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tariff who is running in a democratic district u that jet jet that jet is parked at laguardia right now. the trump jet. big one that still says trump. it's just right there. mean while it's 6:12 in new york city. a lot of talk about what's happening in our southern border on our southern border. what's it really like? griff jenkins has been on the ground there getting a first-hansd look with customs and border patrol and his report is coming up next. brian: you know my dogs rocky and polo. are they really smarter than cats. [age on debate. all three of those people in that picture will be here friday. steve: there is only one people there. brian: oh, yeah. i am considered a person. ♪
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steve: well, as the immigration debate takes center stage nationwide and in our congress, there are more than 16,000 agents policing our southern border at this hour working to keep us all safe. ainsley: griff jenkins got a firsthand look at what it's like on the front lines. >> more illegal immigrants have been apprehended crossing the u.s.-mexico border hire in the rio grande day valley sector than at any other point of the entire u.s.-mexico border. many of them taking this very path. >> so, griff, this is one of the crossings that is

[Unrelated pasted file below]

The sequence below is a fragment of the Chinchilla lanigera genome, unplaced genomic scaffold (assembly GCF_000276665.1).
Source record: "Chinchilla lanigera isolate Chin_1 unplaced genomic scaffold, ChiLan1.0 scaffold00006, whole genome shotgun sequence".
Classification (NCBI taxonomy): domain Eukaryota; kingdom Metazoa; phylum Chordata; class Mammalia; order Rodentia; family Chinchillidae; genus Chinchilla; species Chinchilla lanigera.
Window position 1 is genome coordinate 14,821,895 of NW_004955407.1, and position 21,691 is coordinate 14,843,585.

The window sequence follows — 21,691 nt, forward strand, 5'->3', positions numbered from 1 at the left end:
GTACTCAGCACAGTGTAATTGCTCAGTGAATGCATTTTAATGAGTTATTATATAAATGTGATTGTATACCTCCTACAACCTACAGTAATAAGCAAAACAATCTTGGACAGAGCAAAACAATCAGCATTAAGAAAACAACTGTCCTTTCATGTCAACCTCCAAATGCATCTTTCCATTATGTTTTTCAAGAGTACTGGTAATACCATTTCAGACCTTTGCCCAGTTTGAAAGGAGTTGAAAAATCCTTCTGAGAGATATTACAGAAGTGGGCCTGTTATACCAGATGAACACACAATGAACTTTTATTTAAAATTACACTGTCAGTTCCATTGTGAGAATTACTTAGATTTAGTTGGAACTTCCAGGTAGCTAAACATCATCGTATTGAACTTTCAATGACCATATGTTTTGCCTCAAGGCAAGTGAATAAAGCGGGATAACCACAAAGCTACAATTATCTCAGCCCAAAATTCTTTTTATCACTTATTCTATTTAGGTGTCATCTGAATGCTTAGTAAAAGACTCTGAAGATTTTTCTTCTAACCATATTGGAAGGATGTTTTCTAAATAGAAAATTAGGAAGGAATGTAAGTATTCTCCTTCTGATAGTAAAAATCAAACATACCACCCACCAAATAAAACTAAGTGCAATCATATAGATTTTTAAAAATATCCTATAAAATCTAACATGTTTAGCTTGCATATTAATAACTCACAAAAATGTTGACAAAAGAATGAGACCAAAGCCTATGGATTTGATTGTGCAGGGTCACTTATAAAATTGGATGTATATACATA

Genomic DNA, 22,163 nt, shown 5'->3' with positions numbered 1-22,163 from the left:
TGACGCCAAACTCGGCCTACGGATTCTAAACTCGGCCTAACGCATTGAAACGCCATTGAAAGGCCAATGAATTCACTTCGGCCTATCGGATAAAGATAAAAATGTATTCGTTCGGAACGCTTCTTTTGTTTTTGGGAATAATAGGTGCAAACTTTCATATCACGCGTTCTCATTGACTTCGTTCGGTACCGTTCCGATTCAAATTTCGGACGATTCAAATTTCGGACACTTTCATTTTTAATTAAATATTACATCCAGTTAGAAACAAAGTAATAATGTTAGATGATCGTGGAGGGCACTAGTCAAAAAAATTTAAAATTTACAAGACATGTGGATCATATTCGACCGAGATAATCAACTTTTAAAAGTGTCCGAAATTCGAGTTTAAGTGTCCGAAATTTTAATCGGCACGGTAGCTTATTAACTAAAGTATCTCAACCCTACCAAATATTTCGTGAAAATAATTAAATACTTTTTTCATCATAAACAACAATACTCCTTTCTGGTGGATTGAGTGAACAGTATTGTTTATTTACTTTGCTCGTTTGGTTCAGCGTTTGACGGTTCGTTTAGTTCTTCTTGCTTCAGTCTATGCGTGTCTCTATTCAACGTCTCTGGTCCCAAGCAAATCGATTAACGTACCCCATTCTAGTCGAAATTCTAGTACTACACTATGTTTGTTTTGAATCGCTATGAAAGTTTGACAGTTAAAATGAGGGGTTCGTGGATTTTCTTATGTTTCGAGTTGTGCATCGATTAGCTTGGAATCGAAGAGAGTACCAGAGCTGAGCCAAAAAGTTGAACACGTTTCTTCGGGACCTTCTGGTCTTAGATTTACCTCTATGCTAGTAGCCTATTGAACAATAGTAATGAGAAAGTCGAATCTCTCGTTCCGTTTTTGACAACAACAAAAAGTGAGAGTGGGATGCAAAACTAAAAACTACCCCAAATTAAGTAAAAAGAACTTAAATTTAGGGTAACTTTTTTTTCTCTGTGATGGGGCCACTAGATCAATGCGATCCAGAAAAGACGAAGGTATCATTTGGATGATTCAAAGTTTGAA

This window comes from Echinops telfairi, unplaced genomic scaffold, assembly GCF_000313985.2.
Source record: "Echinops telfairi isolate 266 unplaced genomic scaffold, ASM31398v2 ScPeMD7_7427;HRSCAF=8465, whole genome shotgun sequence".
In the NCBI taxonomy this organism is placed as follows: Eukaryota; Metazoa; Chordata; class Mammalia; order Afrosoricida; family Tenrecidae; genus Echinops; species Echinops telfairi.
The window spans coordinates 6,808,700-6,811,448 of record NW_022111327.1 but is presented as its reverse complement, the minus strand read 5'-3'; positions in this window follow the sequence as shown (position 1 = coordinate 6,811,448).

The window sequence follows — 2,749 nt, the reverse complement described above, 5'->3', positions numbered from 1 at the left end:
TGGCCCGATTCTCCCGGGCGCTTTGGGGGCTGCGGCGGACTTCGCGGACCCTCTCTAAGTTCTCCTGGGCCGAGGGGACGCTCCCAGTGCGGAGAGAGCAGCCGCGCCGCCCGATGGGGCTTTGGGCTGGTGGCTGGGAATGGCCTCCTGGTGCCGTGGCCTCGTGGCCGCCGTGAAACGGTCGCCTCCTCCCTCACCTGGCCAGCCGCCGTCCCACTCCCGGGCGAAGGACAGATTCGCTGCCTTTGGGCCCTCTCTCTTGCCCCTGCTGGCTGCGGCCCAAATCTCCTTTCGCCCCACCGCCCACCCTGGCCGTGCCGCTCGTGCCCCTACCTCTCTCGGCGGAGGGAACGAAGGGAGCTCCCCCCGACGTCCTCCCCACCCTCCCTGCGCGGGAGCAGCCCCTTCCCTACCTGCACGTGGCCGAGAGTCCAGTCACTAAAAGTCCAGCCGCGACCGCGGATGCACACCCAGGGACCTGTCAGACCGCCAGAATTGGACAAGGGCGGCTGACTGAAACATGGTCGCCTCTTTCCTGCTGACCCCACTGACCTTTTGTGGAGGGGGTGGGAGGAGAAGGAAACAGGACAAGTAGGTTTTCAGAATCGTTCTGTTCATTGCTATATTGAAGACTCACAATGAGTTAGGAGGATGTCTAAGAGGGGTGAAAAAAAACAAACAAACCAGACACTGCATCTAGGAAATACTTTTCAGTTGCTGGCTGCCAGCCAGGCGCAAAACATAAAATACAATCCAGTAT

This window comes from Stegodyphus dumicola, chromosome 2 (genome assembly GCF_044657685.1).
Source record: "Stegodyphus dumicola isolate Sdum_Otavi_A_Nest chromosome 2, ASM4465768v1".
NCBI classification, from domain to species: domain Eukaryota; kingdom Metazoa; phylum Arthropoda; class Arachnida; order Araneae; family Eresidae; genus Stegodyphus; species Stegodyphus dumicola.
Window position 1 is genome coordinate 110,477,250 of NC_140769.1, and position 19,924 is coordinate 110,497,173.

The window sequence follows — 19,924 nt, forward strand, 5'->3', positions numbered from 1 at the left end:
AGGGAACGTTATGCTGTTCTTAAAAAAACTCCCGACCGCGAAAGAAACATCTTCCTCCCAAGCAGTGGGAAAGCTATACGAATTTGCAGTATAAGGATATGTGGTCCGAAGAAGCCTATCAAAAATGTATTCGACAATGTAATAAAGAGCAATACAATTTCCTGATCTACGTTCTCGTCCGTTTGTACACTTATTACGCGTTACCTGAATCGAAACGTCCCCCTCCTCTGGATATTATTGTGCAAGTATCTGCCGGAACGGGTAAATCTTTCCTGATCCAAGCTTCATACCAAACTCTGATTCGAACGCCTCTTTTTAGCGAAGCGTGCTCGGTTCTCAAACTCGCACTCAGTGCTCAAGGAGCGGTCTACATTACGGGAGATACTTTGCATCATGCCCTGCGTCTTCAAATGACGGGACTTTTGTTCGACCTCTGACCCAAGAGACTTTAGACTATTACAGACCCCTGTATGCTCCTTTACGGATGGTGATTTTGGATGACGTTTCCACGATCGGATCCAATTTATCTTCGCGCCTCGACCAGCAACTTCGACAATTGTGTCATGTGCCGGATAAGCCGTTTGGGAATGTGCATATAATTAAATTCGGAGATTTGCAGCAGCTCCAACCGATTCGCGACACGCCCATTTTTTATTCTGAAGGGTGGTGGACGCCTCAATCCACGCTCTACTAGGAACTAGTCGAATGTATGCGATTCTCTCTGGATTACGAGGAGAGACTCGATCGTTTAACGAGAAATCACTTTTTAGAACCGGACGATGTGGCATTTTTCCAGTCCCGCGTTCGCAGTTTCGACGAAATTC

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exclusively used by the cartels to smuggle family units. you can all the trash. >> this looks like a children's backpack. you see here a diaper. so, clearly, very small an infant that was brought here. >> that group we apprehended. the group of 17 crossed this very spot today. griff: they did? chief padilla has brought us where 17 migrants have been stopped, apprehended for crossing illegally. griff: chief, what do we have here? >> what have you here is a group of illegal aliens primarily composed of family units and potentially some unaccompanied children. griff: chief, frightened coming as uncompanied minor. >> she has heard that we treat them right. >> she has heard that we treat them right.